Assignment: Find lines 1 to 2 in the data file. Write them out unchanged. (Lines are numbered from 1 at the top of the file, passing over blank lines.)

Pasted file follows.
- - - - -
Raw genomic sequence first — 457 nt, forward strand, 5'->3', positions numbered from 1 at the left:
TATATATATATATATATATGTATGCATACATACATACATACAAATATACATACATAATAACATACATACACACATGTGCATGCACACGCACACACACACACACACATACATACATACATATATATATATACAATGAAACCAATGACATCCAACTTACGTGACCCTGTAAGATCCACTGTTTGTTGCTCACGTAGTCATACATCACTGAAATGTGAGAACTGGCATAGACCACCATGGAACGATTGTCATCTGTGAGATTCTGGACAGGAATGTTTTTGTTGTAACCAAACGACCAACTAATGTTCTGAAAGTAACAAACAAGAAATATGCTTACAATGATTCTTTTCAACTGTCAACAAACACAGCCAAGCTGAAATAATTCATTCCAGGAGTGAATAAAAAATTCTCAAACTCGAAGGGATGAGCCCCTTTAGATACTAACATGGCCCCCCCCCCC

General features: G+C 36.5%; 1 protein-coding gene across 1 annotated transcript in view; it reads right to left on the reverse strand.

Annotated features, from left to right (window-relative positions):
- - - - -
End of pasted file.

Raw genomic sequence first — 457 nt, forward strand, 5'->3', positions numbered from 1 at the left:
TATATATATATATATATATGTATGCATACATACATACATACAAATATACATACATAATAACATACATACACACATGTGCATGCACACGCACACACACACACACACATACATACATACATATATATATATACAATGAAACCAATGACATCCAACTTACGTGACCCTGTAAGATCCACTGTTTGTTGCTCACGTAGTCATACATCACTGAAATGTGAGAACTGGCATAGACCACCATGGAACGATTGTCATCTGTGAGATTCTGGACAGGAATGTTTTTGTTGTAACCAAACGACCAACTAATGTTCTGAAAGTAACAAACAAGAAATATGCTTACAATGATTCTTTTCAACTGTCAACAAACACAGCCAAGCTGAAATAATTCATTCCAGGAGTGAATAAAAAATTCTCAAACTCGAAGGGATGAGCCCCTTTAGATACTAACATGGCCCCCCCCCCC